Bouck Konzen Sanborn

Brown Kuntz Seebach

Condon Larimore Schrooten

Dare Lennon Scott

Dunleavy Leonard Smith

Dwyer Lydiard Southwick

Ferrier McLaughlin Steen

Flinn Malmberg Stenvick

Gerlich Marschalk Sudheimer

Gilman Minnette Syverson

Girling Murphy Thompson, A. L.

Greene Nelson Thornton

Haislet Nietzel Warner

Harrison, H. H. Nimocks . Weld

Harrison, J. M. North Wilkins

The bill was considerably improved.

Why there should have been any opposition to either
of the Guilford amendments it is difficult to understand;
but the supporters of the bill as it was reported out by a
majority of the Hennepin delegation made strong pleas
against any amendments, and many country members vote
on city questions with the majority of the city members.

And then they were too much influenced by the refer-
endum clause.

A 'large number of members were really made to believe
that something must be done at this session.

Another thing that helped pass the bill was the fact
that Mr. Devoid, a Socialist member, had made a strong
fight against it. His arguments were good but prejudice
is strong; and some members frankly admitted that they
were influenced to vote for the bill because the Socialist
opposed it.

On the other hand, one or two open-minded members



44



The Minnesota Legislature of 1915



gave Devoid credit for helping them to see objections to
the bill.

But the corporation men had been very busy trading
for the bill and tying up all the votes possible.

On the final ballot the bill passed 77 to 44.

Those who voted in the affirmative were:



M.



Adams

Baker

Bessette

Bjorklund

Borgen

fiouck

Boyd

Brown

Burrows

Condon

Dare

Dealand

Dunleavy

Dwyer

Erickson

Ferrier

Flinn

Gerlich

Gill

Oilman

Girling

Gordon

Haislet

Harrison, H. H.

Harrison, J. M.

Hinds, E. R.

Those who
Anderson
Baldwin
Barten
Bernard
Bjorge
Bjornson
Christiansen
Corning
Davis
Devoid
Frye
Grant
Guilford
Hafften
Hauser

When this bill reached the Senate William A. Campbell
made a hard fight to amend it in several particulars, but
here again prejudice was strong, and he failed either to
amend or defeat the bill.

On final passage the vote stood 45 to 21.

Those who voted in the affirmative were:
Adams Andrews Benson

Alley Baldwin Blomgren



Hulbert

Hflgenson

Johnson, J. T.

Kneeland

Knutson

Konzen

Kuntz

Larimore

Lennon

Leonard

Lydiard

Madigan

Malmberg

Marschalk

Miner

Minnette

Morken

Murphy

Nelson

Nietzel

Nimocks

North

Papke

Parker

Peterson, A

Pikop



Pless

Pratt

Putnam

Ribenack

Rodenberg

Sanborn

Sawyer

Searles

Schrooten

Scott

Smith

Southwick

Spooner

Steen

Stevens

Sudheimer

Swenson

Syverson

Thompson, A. L.

Thornton

Tollefson

Warner

Wefald

Weld

Wilkins

Mr. Speaker



voted in the negative


were:


Hynes, J. H.


Peterson, A.


Holmes


Seebach .


Hompe


Sliter


Indrehus


Sorflaten


Johnson, M.


Stenvick


Larson


Stoetzel


Lattin


Swanson


Lee


Teigen, A. F.


McGrath


Teigen, L. O.


McLaughlin


Thompson, H. O.


Marwin


Vasaly


Nordgren


Wilson


Norton


Wold


Novak


Woodfill


Olien





The Minnesota Legislature of 1915 45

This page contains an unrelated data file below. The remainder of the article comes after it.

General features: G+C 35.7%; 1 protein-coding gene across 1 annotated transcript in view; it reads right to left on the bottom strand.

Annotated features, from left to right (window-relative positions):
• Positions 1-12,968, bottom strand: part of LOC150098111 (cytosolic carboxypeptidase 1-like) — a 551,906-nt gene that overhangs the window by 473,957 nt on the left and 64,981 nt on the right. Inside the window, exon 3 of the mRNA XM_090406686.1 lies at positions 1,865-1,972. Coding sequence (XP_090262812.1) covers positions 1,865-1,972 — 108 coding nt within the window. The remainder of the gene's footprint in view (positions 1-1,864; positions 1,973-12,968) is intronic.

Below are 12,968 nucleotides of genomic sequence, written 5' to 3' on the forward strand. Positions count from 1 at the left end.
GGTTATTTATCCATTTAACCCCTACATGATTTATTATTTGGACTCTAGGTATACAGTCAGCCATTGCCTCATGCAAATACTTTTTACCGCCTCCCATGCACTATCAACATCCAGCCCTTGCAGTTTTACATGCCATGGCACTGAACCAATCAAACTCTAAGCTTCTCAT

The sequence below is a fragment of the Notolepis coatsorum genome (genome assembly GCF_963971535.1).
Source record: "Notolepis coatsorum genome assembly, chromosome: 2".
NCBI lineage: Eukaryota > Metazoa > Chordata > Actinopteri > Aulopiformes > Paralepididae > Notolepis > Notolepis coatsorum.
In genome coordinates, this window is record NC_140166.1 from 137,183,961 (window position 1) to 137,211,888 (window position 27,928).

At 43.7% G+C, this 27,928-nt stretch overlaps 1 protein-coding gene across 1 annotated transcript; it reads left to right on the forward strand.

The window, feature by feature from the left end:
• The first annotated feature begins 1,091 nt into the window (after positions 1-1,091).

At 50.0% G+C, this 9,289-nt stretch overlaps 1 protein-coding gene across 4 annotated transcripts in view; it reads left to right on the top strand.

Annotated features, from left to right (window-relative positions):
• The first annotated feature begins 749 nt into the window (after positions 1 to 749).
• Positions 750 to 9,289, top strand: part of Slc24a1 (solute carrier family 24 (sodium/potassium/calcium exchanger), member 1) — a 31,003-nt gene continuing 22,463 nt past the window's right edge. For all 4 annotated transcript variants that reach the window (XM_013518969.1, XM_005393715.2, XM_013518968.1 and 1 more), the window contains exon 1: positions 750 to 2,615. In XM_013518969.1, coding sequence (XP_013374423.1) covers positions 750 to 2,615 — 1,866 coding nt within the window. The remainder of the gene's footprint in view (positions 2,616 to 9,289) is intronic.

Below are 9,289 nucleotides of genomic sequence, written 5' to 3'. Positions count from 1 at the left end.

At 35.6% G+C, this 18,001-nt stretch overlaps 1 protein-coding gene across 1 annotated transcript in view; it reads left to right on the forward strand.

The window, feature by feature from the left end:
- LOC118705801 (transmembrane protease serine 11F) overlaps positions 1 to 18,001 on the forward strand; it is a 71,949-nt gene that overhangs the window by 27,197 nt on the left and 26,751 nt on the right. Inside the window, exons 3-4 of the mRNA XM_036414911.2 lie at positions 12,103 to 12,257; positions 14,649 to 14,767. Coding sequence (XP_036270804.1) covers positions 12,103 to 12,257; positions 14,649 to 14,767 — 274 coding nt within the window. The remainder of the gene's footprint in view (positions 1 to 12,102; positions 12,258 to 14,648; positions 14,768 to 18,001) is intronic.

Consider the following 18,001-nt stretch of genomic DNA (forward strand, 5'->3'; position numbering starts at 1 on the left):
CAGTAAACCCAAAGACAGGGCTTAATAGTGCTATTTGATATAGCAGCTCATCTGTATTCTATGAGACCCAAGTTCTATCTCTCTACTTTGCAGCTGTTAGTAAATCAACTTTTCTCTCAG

Buckler


Griggs


Peterson, G


. M.


Callahan


Grose


Putnam




Campbell, A. S.


Handlan


Ries




Carley


Healy


Rustad




Collester


Hegnes


Sullivan, G.


H.


Denegre


Hilbert


Swenson




Dunn, R. C.


Holmberg


Turnham




Dunn, W. W.


Johnston


Van Hoven




Duxbury


McGarry


Vibert




Dwinnell


Nord


Wallace




Gandrud


O'Nell


Ward '




Gjerset


Pauly


Weis




Glotzbach


Peterson, E. P.


Westlake





Those who voted in the negative were:
Bonniwell . Knopp Peterson, F. H.

Campbell, W. A. Lende Potter

Gardner Lobeck Rockne

Gillam Millett Rystrom

Hanson Nelson -Sageng

Jackson Orr Steffen

Jones Palmer Vermilya

These twenty-one are pretty strong anti-corporation men.

The Jitney Bus Bill.

This was another bill that the street railway company
was anxious to get thru, but here they failed completely.

For this little funeral the people are largely indebted
to Pratt of Anoka, who has shown himself to be one of the
keenest and ablest men in the House, always fearless and
independent.

If the traction company can't keep the jitneys off the
streets entirely, the next best thing is to tie them up as
much as possible, with heavy license fees and excessive in-
demnity bonds, and that is what this bill was for.

Westlake and Wallace were its sponsors in the Senate.

Westlake was also father of a bill to permit the rail-
ways of the state to charge 2^ cents per mile passenger
fare. This bill did not get very far, tho Pennington, J. J.
Hill and other railway magnates, at a great public hearing,
made eloquent pleas for an increase of passenger fare.

CHAPTER VII.
GOOD ROADS.

Everybody wants good roads.

The dispute comes over the question how they shall be
built and paid for.

It is universally admitted that good roads greatly increase
the value of lands that abut upon them or lie near them.

The farm crops are worth much more, if there is a good
road over which to haul them to market for it costs much
less to get them there.

All products of equal grade bring the same price at the
market, regardless of the distance they have been hauled or
the cost of getting them there.

Let us suppose a farm of 160 acres any distance from
market on a very poor road. That farm is not very valuable.
It can't be sold for a very large price. The cost of hauling its



46 The Minnesota Legislature of 1915

products to the market is so great that their value is largely
.eaten up in the expense of transportation.

Now suppose a good road to be built to the market town.
What effect will it have on the selling price of that farm?
What effect will it have on the selling price of all the land
along the road, from the market town out as far as the road
is built?

Any good road, economically built, suitable to the needs
of the people who own the adjoining lands, will cause an
increase in the value of those lands by more than enough
to pay for the entire cost of the road.